There are 3 major issues. (1) The clearest (and apparently deliberate) difference between the two is that the newer CP index excludes all references to owner-occupier housing, (thus excluding: council tax, mortgage interest payments, house depreciation, buildings insurance, ground rent, solar PV feed in tariffs and house purchase cost such as estate agents' and conveyancing fees). (2) The next most striking feature is that the CPI employs 'geometric means' as well as simple averages, i.e. 'arithmetic means'. (The logarithm of the geometric mean of a series of numbers is the arithmetic mean of their logs. Thus the geometric mean of 10 and 1000 is antilog (1 + 3)/2 = antilog 2 = 100; while the arithmetic mean of 10 and 1000 is (10 + 1000)/2 = 505.  The geometric mean of a series of unequal numbers is always less than the arithmetic mean.) (3) Thirdly, RPI excludes very rich and very poor expenditure patterns which are however included in the CPI. It is also the case that the baskets are updated in slightly different ways; once a year for the RPI with a 1 month overlap between new and old basket, twice a year for the CPI.

I would suggest that, in-so-far-as people do in fact spend a lot of money on owner-occupied housing, the CPI is essentially invalid. The Office of National Statistics is working on the problem and believes it will have devised a new index by 2013. Regarding the use of geometric means I cannot see why the geometric mean is valid. Let us consider bread. Suppose a loaf can be bought for (£) 0.5, 1.0 and 1.5?  I think that neither geometric mean (0.91) nor arithmetic mean (1.0) is correct. I suspect there are more loaves sold of the cheaper sort, but that is nothing to do with the geometric mean. Surely the sum spent on bread is the product of the price and the number of units sold. The average cost of a loaf can be got by dividing the total cost by the number of units. Only by knowing the number of each type sold can you improve on the simple average. Regarding the inclusion of very rich and very poor in the CPI, I doubt it is a serious improvement. There may be a significant portion of the GDP spent on caviar and large yachts, but by an insignificant portion of the population. Properly weighted (per caput not per £UK), the rich and poor extremes should perhaps be included.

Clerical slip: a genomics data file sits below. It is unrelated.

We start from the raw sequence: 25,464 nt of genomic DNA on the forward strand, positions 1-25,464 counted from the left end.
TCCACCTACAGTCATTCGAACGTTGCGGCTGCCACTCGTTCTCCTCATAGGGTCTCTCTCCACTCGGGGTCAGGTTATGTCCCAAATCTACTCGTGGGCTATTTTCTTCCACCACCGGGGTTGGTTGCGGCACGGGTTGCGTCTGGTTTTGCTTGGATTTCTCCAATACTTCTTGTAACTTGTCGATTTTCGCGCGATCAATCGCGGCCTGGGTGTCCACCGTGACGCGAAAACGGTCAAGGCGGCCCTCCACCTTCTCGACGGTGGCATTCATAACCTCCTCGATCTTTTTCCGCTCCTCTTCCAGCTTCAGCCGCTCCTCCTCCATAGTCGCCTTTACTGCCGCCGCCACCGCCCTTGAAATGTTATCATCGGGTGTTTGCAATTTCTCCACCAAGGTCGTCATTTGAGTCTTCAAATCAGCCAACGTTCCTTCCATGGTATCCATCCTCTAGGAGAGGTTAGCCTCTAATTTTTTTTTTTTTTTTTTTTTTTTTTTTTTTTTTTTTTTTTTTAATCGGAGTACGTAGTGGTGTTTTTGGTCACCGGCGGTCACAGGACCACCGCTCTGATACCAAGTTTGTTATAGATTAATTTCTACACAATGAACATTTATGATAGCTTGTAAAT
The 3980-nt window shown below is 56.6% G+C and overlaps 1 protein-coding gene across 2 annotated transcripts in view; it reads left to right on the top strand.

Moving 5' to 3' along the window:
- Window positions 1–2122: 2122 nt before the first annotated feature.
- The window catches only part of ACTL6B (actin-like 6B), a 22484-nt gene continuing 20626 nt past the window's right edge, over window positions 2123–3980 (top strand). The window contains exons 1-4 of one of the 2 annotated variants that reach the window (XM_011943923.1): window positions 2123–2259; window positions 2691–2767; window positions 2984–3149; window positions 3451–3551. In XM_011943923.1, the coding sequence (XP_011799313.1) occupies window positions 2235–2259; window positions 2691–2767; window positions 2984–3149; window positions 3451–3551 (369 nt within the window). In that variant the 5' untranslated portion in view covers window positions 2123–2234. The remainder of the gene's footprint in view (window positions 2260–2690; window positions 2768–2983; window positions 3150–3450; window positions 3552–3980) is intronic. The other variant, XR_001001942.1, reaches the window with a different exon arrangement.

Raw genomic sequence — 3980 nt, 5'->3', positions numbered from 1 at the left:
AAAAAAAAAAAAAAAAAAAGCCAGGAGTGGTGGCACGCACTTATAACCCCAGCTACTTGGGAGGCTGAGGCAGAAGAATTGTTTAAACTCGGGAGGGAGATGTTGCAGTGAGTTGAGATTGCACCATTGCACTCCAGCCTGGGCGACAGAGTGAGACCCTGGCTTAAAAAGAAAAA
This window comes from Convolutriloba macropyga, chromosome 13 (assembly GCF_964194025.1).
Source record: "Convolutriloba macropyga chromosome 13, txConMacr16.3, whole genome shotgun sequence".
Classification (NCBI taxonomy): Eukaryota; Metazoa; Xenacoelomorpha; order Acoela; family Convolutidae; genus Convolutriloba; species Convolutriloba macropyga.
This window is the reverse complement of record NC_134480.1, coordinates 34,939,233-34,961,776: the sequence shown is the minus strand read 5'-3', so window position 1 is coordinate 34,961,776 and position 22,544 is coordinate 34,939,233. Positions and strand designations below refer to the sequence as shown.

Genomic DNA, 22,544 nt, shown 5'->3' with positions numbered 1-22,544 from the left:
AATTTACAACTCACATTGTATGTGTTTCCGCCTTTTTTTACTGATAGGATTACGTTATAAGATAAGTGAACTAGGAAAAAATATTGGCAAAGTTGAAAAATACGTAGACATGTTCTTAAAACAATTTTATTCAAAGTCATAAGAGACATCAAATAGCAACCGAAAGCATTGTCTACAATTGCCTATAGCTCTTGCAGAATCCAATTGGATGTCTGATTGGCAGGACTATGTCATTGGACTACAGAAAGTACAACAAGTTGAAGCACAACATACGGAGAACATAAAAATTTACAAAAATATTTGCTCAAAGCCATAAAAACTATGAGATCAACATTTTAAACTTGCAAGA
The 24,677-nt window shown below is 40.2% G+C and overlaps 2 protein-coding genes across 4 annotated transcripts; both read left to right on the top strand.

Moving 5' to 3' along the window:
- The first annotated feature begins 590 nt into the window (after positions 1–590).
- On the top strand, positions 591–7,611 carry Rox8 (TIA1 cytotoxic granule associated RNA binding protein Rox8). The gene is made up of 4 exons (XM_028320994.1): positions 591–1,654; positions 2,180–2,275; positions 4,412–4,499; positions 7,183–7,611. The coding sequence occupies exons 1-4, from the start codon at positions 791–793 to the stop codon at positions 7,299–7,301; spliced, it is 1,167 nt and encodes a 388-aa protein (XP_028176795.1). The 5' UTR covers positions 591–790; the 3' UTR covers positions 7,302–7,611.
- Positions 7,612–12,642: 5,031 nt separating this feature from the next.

Regarding the updating of the baskets it is worth noting that the current value of each index is related only tenuously to a benchmark year. If the RPI basket in 2012 were identical to the 1956 basket we could indeed relate today's £UK to that of 1956. But the baskets change every year, so the RPI of today can be related only to that of January 2012, and that in turn to January 2011; and so on back to 1956. A systematic error could lead us astray. Even a summation of random errors would allow the Index to wander (like a drunken sailor or a diffusing molecule).